Each national headquarters was asked to select a staffer to be in charge of Web content management, and a marketer to be in charge of Web-related marketing. Sometimes these were the same people in smaller countries; and, sometimes this meant additional hires, especially for larger countries. Because the Web's purpose is to communicate effectively with customers and prospects, Otis chose Web content managers with corporate communications backgrounds, rather than hiring more technically oriented staff for this job.

To kick off the local sites, content managers from Otis' 15 largest countries in terms of sales flew to the US for four intensive days of training. They learned by doing -- by the end of the four days they'd created enough content pages for their own country that their local site was ready to go live.

Next Otis formed a 15-member global Content Managers Council. The Council met weekly (now monthly), via an online conferencing service, to share ideas and solutions. Plus, Council Members were each put in charge of training and mentoring the content managers in smaller countries in their regions. For example, the Council Member for France is in charge of getting Belgium's Content Manager up to speed. This saved lots of money on travel and sped local development without undue strain on global HQ. Within 18 months the number of local Web sites at exploded from 15 to 52!

As each site went live, marketers in each country were educated to, as Rangnekar puts it, "Question the need for a printed brochure." He explains, "We had an extremely huge amount of printed matter for every country. Now as we reprint, two questions are asked of the marketing teams -- 'Do we actually need to have brochures, because if the content's available on the Web site, let's direct them there' and 'If a whole lot of local customers are not yet savvy with the Web, then give them printed matter but just give them enough to force them to the Web to get more. Give them a two page fact sheet, not an eight page colored brochure.' It's an axiom we sent down like a blanket for the whole world."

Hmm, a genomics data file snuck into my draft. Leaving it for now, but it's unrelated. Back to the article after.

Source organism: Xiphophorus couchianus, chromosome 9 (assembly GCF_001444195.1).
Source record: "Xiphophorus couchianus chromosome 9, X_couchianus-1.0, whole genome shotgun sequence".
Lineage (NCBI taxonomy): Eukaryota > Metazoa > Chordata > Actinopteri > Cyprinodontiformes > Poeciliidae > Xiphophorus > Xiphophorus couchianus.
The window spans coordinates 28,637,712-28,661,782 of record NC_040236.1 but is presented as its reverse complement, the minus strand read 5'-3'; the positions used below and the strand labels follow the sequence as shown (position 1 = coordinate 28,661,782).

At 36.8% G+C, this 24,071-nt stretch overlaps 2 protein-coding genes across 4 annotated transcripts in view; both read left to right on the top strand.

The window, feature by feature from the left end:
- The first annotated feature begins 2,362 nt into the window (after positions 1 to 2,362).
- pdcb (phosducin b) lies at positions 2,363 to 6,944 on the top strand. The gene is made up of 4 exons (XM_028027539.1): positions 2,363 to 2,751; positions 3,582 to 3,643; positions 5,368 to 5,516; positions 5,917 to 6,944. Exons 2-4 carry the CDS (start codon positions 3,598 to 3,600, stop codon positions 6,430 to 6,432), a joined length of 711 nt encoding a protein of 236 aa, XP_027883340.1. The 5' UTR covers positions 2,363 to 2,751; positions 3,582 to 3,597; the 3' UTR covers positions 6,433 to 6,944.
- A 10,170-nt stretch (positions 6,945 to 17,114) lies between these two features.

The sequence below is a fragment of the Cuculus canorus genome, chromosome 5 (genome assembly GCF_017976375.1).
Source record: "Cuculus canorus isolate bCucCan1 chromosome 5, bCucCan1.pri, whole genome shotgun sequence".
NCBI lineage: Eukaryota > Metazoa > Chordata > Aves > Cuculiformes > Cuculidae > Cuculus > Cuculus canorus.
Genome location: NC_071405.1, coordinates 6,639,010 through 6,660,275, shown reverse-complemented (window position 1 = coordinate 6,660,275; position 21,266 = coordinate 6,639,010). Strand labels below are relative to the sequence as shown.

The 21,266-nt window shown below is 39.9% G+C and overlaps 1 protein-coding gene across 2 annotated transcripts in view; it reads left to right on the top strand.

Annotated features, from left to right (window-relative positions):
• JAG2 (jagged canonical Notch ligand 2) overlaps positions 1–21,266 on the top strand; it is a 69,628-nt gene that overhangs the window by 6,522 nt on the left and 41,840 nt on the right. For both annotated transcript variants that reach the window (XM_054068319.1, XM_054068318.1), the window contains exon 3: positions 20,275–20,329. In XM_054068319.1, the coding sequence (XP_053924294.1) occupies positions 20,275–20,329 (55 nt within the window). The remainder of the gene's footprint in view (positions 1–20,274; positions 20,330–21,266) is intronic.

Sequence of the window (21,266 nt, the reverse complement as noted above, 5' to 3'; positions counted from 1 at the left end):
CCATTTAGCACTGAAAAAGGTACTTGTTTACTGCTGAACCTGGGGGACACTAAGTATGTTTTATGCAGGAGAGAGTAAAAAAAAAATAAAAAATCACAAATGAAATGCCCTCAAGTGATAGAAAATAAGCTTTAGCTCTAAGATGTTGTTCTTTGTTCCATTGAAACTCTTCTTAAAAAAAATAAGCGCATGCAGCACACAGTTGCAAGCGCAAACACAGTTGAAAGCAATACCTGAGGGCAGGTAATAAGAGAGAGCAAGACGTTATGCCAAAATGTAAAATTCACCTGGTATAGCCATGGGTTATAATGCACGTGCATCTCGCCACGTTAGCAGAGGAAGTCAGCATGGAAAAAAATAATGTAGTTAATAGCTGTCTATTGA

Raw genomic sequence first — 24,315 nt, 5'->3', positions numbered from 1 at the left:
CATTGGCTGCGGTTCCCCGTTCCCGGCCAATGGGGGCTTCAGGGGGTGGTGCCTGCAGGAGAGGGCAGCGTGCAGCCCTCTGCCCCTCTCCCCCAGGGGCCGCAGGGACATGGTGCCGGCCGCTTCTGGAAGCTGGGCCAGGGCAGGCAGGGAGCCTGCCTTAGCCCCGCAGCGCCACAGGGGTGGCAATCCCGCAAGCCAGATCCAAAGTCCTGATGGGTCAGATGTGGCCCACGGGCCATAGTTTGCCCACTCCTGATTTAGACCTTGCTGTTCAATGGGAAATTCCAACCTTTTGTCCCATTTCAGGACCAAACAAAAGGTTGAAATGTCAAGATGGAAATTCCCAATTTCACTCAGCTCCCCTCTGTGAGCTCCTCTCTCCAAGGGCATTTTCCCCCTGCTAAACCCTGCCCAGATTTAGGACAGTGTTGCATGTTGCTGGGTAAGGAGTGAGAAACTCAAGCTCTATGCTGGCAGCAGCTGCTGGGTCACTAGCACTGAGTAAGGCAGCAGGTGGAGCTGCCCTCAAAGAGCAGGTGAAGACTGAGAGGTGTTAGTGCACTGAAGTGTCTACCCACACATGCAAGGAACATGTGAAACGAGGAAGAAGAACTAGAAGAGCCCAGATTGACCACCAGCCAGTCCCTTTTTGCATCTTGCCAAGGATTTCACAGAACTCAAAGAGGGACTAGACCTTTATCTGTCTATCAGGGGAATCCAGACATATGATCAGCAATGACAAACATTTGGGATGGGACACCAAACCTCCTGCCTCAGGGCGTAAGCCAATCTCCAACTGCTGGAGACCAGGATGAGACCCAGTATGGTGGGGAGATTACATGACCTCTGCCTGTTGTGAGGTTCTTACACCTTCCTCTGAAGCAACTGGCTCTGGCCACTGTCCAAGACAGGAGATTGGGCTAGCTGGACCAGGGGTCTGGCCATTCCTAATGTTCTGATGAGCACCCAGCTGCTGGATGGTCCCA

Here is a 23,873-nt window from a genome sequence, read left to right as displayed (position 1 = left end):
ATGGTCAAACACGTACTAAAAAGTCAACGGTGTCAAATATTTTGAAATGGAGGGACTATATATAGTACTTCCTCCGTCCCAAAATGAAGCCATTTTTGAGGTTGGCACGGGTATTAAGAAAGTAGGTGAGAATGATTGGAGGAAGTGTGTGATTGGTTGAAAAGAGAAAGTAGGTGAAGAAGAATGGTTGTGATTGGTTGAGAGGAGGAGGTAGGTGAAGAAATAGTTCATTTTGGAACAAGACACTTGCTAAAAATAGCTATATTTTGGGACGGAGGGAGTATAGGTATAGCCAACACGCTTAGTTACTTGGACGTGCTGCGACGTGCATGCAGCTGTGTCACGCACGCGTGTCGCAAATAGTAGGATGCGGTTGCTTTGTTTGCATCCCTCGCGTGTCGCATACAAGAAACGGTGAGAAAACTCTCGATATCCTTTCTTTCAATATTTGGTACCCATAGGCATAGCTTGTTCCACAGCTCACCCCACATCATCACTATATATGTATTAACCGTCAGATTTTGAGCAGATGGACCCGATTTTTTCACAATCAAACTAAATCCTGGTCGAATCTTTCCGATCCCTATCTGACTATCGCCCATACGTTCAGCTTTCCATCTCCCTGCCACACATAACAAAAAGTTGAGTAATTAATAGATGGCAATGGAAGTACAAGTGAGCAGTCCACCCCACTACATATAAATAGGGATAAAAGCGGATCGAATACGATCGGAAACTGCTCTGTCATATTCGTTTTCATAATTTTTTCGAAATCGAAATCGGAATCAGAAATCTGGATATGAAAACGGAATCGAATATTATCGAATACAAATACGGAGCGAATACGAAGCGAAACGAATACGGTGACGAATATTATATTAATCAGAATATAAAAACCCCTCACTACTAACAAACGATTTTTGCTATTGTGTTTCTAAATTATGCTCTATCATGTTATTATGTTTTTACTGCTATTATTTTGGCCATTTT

He reinforced this ruling by constantly reminding marketers that, "The moment you print a brochure, it's outdated. That automatically gets anybody's mind to think, 'I'm going to spend months working on this to get it printed and then it could need a change today.' When it's on the Web, you can change it right away." This would have been impossible if Otis hadn't already put easy content management tools and authority in the hands of local offices.

Marketing was on board -- but what about sales? Rangnekar says many sales reps initially felt threatened by the idea of changing from traditional sales to an ebusiness culture. He says, "We had to educate internally that we're not taking away your job, but complimenting the sales process."

As sales figures came in, it was clear that the clients and prospects that used the interactive project planning tools at the site ended up being bigger and better accounts. So, Otis sales reps were asked to help their clients set up their first project plan at the site during personal sales calls. Plus, Otis started measuring sales reps' success by reporting on the number of saved projects per client, per rep and per local region.